UCC pastoral letter on migrant families

Leaders of the United Church of Christ have issued a pastoral letter on immigration. It urges church members to pressure national leaders to keep migrant families together. Link for contacting elected officials

Condemning the unconscionable assertion that migrant children should be separated from their parents because of ‘orderly and lawful processes that protect the weak and lawful,’ — a Biblical statement used to justify U.S. immigration policies — United Church of Christ National Leadership has issued this pastoral letter, urging the people of the denomination’s almost 5,000 congregations to take action now! First, by contacting their Congressional representatives, and then by providing funds to keep families together. Money to be used to support the people sleeping in the streets at the borders of this country, or those parents and children separated upon entry!

“Still, when God saw the trouble they were in and heard their cries for help,
God remembered God’s Covenant with them, and, immense with love, took them by the hand.
God poured out God’s mercy on them while their captors looked on, amazed.”
Psalm 106:44-47 (MSG)

Friends, once again we stand at the brink of a moral precipice in our society and the question before us is will we choose to act in covenant with God on behalf of God’s people or will we sacrifice our soul. The United Church of Christ has long been a supporter of migrant families seeking refuge within our borders from intolerable and unsafe living conditions in their homelands. As people of God committed to the sacredness of all creation and the sanctity of every life, we are compelled to heed the cries of families now being violently torn apart at our borders for political expediency and profitability. Such violent acts are unnecessarily punitive and place at risk the physical, emotional, psychological, spiritual, and developmental stability of hundreds of families who now find themselves separated, caged, and commodified in a strange land.

All of our sacred texts, no matter the faith, identify the disregard of the humanity of the vulnerable as sin.

And God hears the cries of God’s people. The plight of black and brown migrant families whose children are ripped from their care cannot be the policy of a civilized land. We’ve been here before. Our nation’s history bears witness to a legacy of lost love. We separated the children of Native people from their families. We separated the children of enslaved people from their families. We separated the children of Japanese people from their families. Many of these families were never made whole again. This legacy of white supremacist ideology is idolatrous and leaves an indelible mark of evil that can only be redeemed by a conscious act of spiritual repentance and repair.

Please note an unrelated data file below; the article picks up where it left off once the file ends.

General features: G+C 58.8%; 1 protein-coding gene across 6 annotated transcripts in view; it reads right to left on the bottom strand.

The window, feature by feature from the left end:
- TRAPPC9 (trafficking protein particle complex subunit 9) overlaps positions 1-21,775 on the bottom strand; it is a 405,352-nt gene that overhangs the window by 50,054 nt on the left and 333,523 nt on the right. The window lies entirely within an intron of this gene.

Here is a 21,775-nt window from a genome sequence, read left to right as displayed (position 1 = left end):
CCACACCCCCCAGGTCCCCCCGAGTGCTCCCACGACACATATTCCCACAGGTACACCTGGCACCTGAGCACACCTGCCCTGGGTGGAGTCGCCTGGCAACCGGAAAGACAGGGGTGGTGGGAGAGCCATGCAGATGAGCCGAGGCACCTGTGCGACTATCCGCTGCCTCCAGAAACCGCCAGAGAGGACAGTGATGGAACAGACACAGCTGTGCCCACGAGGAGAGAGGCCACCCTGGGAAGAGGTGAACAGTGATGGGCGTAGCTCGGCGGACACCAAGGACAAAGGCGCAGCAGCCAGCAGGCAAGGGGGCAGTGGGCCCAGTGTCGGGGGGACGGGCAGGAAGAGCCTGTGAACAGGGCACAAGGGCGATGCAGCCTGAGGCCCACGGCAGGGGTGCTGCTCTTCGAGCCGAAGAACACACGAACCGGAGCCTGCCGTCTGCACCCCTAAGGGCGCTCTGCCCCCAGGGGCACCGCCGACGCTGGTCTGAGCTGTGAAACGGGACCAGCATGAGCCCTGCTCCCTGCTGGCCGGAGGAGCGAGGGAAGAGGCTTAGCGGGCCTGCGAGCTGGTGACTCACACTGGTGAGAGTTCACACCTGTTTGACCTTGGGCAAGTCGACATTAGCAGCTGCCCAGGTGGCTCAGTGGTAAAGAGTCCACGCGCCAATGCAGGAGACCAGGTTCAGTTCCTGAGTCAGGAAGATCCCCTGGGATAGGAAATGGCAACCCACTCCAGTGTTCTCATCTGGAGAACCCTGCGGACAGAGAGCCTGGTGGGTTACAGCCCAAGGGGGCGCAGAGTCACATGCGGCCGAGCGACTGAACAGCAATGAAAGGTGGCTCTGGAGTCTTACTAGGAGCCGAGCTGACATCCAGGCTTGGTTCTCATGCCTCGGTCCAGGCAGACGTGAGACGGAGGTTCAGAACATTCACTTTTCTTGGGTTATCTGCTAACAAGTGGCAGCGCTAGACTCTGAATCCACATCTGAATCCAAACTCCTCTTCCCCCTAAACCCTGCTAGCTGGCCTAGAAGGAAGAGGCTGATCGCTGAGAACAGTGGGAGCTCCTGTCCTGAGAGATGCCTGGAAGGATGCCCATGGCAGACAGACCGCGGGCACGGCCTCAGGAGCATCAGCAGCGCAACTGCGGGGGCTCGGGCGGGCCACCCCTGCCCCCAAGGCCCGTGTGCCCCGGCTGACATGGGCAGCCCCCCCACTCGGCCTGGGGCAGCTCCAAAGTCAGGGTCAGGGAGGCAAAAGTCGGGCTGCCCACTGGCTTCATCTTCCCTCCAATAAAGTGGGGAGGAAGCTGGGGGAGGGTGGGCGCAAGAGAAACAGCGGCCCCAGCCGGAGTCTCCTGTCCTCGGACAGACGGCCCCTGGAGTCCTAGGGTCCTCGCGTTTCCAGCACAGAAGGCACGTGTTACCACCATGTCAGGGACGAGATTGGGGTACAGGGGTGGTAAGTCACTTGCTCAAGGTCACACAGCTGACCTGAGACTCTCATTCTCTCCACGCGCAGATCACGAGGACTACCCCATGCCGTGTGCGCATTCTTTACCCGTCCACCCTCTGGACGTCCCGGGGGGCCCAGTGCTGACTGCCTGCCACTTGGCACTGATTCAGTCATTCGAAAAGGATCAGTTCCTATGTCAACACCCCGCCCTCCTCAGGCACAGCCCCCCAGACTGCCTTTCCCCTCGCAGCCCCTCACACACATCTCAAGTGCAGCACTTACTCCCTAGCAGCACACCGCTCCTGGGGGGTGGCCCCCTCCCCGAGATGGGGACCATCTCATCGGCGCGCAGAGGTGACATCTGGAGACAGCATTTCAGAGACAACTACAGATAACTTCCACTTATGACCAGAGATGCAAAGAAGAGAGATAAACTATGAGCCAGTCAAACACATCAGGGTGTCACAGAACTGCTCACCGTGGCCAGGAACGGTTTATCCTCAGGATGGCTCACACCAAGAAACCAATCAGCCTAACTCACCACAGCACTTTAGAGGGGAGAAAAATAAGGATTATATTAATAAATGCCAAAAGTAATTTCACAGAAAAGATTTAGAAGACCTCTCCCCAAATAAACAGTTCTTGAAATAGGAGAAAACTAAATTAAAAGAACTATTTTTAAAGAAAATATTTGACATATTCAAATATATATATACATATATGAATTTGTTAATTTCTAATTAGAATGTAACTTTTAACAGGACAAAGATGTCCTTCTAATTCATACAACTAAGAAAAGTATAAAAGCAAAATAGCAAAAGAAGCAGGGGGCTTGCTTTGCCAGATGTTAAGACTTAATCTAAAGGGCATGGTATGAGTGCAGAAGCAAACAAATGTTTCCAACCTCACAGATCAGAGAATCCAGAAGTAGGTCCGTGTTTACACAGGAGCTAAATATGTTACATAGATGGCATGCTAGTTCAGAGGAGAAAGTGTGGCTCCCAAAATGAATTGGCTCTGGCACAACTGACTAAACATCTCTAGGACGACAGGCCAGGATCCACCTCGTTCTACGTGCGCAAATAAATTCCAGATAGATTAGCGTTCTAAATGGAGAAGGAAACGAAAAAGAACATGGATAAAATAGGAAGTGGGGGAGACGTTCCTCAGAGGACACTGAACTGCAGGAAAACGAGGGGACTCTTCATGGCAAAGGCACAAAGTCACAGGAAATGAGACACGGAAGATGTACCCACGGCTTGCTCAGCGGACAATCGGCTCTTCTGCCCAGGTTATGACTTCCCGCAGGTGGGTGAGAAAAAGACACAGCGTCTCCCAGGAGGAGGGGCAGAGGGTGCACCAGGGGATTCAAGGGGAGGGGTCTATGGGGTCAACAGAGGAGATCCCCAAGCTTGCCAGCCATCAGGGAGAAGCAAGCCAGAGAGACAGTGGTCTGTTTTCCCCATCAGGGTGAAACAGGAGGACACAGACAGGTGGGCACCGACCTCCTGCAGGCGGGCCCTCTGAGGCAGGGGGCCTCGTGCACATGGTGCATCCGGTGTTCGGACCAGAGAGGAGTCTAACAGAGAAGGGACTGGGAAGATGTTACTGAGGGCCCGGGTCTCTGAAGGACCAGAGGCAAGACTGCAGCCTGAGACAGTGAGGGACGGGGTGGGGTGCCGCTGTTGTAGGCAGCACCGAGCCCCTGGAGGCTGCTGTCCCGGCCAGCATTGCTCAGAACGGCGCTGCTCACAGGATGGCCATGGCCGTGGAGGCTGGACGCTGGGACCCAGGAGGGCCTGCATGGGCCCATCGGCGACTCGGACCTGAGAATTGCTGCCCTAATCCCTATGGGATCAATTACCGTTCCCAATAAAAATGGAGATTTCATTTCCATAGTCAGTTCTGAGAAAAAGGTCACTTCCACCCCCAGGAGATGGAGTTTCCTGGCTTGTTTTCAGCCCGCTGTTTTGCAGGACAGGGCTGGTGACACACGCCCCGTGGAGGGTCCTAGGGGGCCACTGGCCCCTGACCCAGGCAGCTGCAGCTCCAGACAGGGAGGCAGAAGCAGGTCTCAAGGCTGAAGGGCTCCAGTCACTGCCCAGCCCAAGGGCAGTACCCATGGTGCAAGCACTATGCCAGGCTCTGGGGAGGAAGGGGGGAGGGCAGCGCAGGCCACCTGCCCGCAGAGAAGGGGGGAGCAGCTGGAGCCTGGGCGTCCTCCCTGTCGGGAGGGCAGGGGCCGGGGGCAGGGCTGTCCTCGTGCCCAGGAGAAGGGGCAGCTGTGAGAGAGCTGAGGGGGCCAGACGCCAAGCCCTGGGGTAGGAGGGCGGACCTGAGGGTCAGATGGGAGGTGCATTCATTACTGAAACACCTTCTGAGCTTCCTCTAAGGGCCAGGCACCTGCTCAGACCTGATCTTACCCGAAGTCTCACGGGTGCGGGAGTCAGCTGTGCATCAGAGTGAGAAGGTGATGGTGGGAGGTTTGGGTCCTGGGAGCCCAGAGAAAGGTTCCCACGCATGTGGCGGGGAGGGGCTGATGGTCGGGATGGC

The United Church of Christ strongly condemns the dismantling of families, the criminalization of the quest for freedom, and the caging of those whose only crime is to seek shelter from harm. How we treat those who seek shelter in our midst is a direct reflection of how we treat God. We call upon our 5,000 member churches to write letters to your representatives in Congress as an act of worship this month. Refugee Justice Sunday is June 17, World Refugee Day is June 20. Remind Congress there is a law that supersedes partisanship and political bantering, and that is the sanctity of all people of God.

Faithfully yours,

The National Officers of the United Church of Christ

The Rev. John C. Dorhauer, General Minister and President
The Rev. Traci Blackmon, Executive Minister, Justice and Witness Ministries
The Rev. James Moos, Executive Minister, Wider Church Ministries

The Council of Conference Ministers of the United Church of Christ

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We’re seeking a part-time office manager

We’re looking to hire a part-time Church Office Manager. This position is for 30 hours a week.

The Office Manager:
  • Works collaboratively with the Lead Pastor and staff to support the congregation’s vision. Our vision is to become “seekers and servants, growing in God’s transforming love.”
  • Advances the priorities and programs of Falcon Heights Church, United Church of Christ, by performing administrative and office support functions. This work strengthens us as an inclusive, intergenerational community that models progressive Christianity.
  • Reports to the Lead Pastor and works with the church staff, congregation, and general public in the church’s ministry and mission.
Additional responsibilities:
  • In addition to general office management, the position includes communications, record-keeping, and building use coordination.

If you’re interested, please contact the Rev. Rick King at revrick@falconheightsucc.org.

Summer at Falcon Heights Church

We don’t take a summer vacation at Falcon Heights Church. Here’s what’s in store on summer Sundays beginning in June:

  • Worship time moves to 9:30 a.m. as of June 3. Summer hours continue through Sept. 2.
  • Our Summer Sundays children’s ministry, “Whole Children,” starts June 3. Kids will begin worship with their families. Then right after the children’s message, they’ll go to Faith Formation. Kids will learn practices such as seed art, aromatherapy, meditation and labyrinth walking as a basis for developing self-care and wholeness of life.
  • We’ll have an informal Contemplative First Hour at 8:30 a.m. Sundays through Sept. 2. There will be an ongoing Centering Prayer group and a Labyrinth Walk set up. Both these are open to youth as well as adults.
  • Starting June 10, worship moves from the sanctuary to the more informal, inviting Gathering Room. We’re planning elements of worship to make it more participatory than usual.